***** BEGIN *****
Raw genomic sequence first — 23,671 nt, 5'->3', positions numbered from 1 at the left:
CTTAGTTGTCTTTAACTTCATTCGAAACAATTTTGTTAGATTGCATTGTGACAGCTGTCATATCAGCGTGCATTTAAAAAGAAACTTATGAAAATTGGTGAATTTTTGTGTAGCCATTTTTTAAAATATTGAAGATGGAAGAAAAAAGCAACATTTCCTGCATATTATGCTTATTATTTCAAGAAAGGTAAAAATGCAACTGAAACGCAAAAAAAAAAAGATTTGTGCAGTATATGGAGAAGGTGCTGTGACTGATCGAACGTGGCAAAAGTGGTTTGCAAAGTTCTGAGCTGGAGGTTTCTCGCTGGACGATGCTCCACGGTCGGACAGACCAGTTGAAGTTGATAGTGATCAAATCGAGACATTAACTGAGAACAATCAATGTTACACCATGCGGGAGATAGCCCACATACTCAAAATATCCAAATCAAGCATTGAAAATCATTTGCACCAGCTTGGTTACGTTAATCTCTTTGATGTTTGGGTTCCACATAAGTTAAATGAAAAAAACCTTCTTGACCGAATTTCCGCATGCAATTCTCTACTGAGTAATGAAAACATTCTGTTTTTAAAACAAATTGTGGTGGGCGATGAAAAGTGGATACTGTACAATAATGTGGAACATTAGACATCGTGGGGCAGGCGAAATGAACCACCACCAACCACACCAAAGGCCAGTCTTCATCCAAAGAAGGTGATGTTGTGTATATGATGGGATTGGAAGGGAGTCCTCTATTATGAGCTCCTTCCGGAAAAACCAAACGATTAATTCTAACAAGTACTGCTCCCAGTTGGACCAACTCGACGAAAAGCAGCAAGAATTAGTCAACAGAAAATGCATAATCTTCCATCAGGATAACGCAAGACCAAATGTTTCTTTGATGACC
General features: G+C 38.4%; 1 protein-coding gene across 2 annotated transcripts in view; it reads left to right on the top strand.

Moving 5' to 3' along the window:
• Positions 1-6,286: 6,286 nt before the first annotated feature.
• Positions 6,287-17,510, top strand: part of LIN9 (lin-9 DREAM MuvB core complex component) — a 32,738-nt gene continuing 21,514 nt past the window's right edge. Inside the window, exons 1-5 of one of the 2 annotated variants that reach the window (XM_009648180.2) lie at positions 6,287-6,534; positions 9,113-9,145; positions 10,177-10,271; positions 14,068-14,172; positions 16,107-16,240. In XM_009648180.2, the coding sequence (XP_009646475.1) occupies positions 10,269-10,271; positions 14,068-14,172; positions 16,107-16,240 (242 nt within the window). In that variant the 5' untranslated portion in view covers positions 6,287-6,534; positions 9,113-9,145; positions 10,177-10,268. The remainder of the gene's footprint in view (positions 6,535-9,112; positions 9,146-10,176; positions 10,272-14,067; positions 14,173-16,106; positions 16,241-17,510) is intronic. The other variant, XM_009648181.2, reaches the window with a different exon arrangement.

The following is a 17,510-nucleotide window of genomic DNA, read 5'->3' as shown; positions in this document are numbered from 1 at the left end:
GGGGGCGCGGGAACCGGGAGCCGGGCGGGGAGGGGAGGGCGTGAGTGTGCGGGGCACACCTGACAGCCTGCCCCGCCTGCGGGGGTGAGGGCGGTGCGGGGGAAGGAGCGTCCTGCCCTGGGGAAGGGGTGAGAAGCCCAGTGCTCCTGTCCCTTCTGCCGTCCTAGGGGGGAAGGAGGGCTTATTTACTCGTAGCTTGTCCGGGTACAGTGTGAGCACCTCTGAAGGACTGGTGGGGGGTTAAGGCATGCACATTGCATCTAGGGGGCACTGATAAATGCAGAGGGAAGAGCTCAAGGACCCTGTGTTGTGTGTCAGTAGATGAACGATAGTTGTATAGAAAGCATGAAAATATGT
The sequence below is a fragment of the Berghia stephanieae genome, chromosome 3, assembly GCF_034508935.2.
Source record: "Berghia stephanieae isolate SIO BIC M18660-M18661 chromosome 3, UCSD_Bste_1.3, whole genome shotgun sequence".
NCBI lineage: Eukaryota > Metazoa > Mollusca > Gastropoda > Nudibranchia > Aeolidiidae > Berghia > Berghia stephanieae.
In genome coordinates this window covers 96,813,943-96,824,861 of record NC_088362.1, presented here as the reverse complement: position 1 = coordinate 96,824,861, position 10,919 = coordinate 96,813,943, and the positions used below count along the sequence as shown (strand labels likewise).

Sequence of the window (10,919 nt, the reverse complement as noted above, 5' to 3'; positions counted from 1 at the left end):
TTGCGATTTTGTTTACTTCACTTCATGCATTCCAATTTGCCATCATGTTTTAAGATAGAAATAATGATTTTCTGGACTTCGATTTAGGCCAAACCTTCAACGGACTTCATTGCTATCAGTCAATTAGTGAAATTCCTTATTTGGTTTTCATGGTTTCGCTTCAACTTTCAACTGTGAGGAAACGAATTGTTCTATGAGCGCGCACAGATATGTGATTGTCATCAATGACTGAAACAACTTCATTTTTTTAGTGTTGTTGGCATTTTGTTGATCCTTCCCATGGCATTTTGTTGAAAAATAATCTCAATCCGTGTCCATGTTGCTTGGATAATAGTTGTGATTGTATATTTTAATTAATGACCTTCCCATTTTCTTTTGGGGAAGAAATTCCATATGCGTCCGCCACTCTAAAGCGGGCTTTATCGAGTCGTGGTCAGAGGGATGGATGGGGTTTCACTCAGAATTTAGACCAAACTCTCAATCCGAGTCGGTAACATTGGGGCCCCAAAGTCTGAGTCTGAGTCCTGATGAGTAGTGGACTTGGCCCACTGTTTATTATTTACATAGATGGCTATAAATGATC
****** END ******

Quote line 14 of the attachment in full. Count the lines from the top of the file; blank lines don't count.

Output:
TTGCGATTTTGTTTACTTCACTTCATGCATTCCAATTTGCCATCATGTTTTAAGATAGAAATAATGATTTTCTGGACTTCGATTTAGGCCAAACCTTCAACGGACTTCATTGCTATCAGTCAATTAGTGAAATTCCTTATTTGGTTTTCATGGTTTCGCTTCAACTTTCAACTGTGAGGAAACGAATTGTTCTATGAGCGCGCACAGATATGTGATTGTCATCAATGACTGAAACAACTTCATTTTTTTAGTGTTGTTGGCATTTTGTTGATCCTTCCCATGGCATTTTGTTGAAAAATAATCTCAATCCGTGTCCATGTTGCTTGGATAATAGTTGTGATTGTATATTTTAATTAATGACCTTCCCATTTTCTTTTGGGGAAGAAATTCCATATGCGTCCGCCACTCTAAAGCGGGCTTTATCGAGTCGTGGTCAGAGGGATGGATGGGGTTTCACTCAGAATTTAGACCAAACTCTCAATCCGAGTCGGTAACATTGGGGCCCCAAAGTCTGAGTCTGAGTCCTGATGAGTAGTGGACTTGGCCCACTGTTTATTATTTACATAGATGGCTATAAATGATC